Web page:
Search Images Maps Play YouTube News Gmail Drive More »
Sign in
Screen reader users: click this link for accessible mode. Accessible mode has the same essential features but works better with your reader.

Patents

  1. Advanced Patent Search
Publication numberUS20070079833 A1
Publication typeApplication
Application numberUS 11/416,991
Publication dateApr 12, 2007
Filing dateMay 3, 2006
Priority dateOct 7, 2005
Also published asWO2007131045A2, WO2007131045A3
Publication number11416991, 416991, US 2007/0079833 A1, US 2007/079833 A1, US 20070079833 A1, US 20070079833A1, US 2007079833 A1, US 2007079833A1, US-A1-20070079833, US-A1-2007079833, US2007/0079833A1, US2007/079833A1, US20070079833 A1, US20070079833A1, US2007079833 A1, US2007079833A1
InventorsSteven Lamberg
Original AssigneeLamberg Steven B
Export CitationBiBTeX, EndNote, RefMan
External Links: USPTO, USPTO Assignment, Espacenet
Intraoral mandibular advancement device for treatment of sleep disorders, including snoring, obstructive sleep apnea, and gastroesophageal reflux disease and method for delivering the same
US 20070079833 A1
Abstract
An intraoral mandibular advancement device to treat problems associated with sleep disorders in a user having an obstructed airway, the disorders including, without limitation, snoring, obstructive sleep apnea, gastroesophageal reflux disease and/or bruxism having a main body for attachment to the user's mouth and having a central portion; a protrusive element distending from the central portion of the main body such that when worn by the user the element causes mandibular advancement sufficient to expand the oropharangeal space and reduce the obstruction; and a retainer extending from the main body for retention of the device in the user's mouth when worn during the user's sleep state. The main body is either complimentary with the user's palate and lingual surfaces of the maxillary teeth, rests against the palate and lingual surface of the user's anterior mandibular teeth when the device is inserted in the user's mouth, or customized to rest against two, four or six of the user's front teeth. The protrusive element is of distension between 5 and 15 mm, and optimally 10 mm downwardly from the main body, and can be adjusted such that the advancement ranges between 1.0 and 7.0 mm, and having an initial treatment protrusion of 3.0 to 4.0 mm, or ½ of the total potential maximum protrusive range. A method for diagnosis and delivery of the device is also shown.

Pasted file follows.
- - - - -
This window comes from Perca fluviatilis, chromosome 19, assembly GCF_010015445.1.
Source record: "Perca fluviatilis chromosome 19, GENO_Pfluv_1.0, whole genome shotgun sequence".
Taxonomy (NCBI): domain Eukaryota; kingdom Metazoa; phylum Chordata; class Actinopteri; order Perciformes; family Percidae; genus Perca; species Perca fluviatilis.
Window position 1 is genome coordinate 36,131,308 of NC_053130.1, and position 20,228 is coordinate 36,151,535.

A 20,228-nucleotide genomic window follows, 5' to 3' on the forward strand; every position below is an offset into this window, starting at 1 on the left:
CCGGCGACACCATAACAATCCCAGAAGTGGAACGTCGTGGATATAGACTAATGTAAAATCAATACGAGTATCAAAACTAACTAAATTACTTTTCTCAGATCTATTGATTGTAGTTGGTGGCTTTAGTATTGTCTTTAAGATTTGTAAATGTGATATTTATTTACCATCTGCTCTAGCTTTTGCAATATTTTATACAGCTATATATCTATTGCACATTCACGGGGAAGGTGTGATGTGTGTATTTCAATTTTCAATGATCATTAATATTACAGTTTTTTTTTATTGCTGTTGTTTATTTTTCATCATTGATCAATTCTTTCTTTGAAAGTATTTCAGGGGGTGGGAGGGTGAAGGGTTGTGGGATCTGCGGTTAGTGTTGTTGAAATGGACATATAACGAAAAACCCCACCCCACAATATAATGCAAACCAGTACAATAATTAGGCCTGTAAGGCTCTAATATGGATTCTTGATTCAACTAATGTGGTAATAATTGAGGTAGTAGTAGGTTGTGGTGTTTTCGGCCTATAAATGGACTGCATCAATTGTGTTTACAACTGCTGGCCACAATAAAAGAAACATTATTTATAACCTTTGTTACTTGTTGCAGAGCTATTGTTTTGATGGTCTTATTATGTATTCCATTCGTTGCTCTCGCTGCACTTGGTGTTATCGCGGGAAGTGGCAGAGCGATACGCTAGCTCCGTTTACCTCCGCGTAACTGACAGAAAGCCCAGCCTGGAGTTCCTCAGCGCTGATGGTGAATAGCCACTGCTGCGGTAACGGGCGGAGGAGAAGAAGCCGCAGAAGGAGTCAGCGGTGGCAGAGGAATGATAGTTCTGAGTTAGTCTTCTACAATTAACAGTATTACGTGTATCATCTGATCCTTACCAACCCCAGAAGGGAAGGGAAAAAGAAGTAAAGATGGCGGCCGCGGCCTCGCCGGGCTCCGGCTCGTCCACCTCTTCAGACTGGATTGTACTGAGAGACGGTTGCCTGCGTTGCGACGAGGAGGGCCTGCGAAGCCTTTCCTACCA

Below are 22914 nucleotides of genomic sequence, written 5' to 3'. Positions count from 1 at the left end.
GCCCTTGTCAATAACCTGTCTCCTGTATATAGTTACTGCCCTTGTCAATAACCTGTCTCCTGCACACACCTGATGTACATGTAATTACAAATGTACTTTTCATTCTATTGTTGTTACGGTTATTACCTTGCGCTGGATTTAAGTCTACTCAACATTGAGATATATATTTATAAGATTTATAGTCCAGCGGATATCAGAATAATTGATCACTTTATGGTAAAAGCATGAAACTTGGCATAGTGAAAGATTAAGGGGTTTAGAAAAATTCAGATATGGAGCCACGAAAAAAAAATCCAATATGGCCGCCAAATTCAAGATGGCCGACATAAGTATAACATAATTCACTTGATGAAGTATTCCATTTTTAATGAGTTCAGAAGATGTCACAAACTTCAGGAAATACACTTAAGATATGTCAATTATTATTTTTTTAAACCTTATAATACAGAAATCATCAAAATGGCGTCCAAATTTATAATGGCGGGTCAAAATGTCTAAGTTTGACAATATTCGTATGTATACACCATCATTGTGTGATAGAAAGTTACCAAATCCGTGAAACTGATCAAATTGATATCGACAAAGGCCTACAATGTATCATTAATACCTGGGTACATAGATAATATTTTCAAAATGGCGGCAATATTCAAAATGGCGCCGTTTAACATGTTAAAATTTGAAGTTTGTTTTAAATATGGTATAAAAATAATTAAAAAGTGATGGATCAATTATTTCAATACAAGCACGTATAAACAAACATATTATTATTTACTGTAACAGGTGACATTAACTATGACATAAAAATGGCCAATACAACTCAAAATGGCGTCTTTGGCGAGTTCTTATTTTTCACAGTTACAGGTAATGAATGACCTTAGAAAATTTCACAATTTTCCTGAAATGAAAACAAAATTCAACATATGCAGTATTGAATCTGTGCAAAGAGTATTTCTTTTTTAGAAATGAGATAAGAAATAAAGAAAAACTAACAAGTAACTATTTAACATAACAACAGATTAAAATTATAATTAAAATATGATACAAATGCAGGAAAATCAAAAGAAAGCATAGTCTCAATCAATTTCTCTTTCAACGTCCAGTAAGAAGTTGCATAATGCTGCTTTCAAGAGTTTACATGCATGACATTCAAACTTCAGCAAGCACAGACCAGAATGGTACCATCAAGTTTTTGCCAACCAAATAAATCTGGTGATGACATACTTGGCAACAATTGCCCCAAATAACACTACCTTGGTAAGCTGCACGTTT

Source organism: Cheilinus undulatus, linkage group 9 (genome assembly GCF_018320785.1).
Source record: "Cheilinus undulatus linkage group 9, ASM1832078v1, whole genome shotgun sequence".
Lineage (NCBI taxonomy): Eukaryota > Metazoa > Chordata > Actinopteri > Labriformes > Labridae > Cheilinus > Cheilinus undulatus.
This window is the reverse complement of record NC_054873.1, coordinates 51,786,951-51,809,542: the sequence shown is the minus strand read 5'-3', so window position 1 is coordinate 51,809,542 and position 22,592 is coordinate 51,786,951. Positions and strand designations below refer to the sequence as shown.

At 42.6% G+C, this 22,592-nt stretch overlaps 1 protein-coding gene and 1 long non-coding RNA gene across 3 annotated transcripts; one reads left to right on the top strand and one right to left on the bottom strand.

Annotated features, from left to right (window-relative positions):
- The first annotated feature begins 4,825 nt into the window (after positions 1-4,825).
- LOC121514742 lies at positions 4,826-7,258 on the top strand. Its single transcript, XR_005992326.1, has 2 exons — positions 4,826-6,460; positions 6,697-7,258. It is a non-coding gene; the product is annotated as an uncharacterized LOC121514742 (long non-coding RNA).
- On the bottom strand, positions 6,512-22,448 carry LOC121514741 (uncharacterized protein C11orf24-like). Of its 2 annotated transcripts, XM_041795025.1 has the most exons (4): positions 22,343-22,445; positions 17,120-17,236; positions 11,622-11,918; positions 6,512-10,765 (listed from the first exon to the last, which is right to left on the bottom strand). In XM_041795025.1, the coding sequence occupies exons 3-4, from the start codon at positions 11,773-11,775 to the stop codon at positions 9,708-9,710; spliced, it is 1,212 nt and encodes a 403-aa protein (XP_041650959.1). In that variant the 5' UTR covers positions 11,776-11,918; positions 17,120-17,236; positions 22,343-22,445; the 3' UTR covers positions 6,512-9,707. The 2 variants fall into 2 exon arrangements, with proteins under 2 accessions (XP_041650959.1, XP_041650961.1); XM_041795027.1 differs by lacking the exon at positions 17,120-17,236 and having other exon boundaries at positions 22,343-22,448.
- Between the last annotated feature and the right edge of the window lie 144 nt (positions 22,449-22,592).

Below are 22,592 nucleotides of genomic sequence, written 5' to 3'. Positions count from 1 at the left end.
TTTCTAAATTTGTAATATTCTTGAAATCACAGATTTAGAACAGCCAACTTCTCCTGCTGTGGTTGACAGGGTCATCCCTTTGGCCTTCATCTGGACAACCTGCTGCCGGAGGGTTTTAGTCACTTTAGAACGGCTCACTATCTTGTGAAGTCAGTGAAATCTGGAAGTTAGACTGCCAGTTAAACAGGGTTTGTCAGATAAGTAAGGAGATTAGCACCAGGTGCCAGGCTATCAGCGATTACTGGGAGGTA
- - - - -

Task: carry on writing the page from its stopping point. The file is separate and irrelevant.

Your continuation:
Images(7)
Previous page
Next page
Claims(19)
1. An intraoral mandibular advancement device to treat problems associated with sleep disorders in a user having an obstructed orophangeal space, the disorders including, without limitation, snoring, obstructive sleep apnea, gastroesophageal reflux disease and/or bruxism comprising:
(a) main body means for attachment to the user's mouth and having a central portion;
(b) a protrusive element distending from the central portion of said main body such that when worn by the user said element causes mandibular advancement sufficient to expand the oropharyngeal space, to open the airway and reduce the obstruction; and
(c) retention means extending from said main body for retention of the device in the user's mouth when worn during the user's sleep state.
2. The intraoral device of claim 1, wherein the main body is complimentary with the user's palate and lingual surfaces of the maxillary teeth.
3. The intraoral device of claim 1, wherein the protrusive element is customized to rest against the lingual surface of the user's anterior mandibular teeth when the device is inserted in the user's mouth.
4. The intraoral device of claim 1, wherein the main body is customized to rest against the user' central maxillary incisors, thus encompassing two (2) teeth.
5. The intraoral device of claim 1, wherein the main body is customized to rest against the user' central and lateral maxillary incisors, thus encompassing four (4) teeth.
6. The intraoral device of claim 1, wherein the main body is customized to rest against the user' central and lateral maxillary incisors and maxillary canine teeth, thus encompassing six (6) teeth.
7. The intraoral device of claim 1, wherein the main body is designed to rest on the user's palate, thus leaving the user's maxillary teeth, with the exception of the central and lateral incisors, and all mandibular teeth uncovered.
8. The intraoral device of claim 1, wherein the protrusive element is of sufficient dimension such that it causes an elevation of the base of the user's tongue thereby bringing the tongue forward.
9. The intraoral device of claim 1, wherein the protrusive element is of sufficient protusion to cause a pulling of the user's palotoglossus muscles and thereby applying tension on the tissues of the soft palate thereby reducing vibratory noises associated with snoring.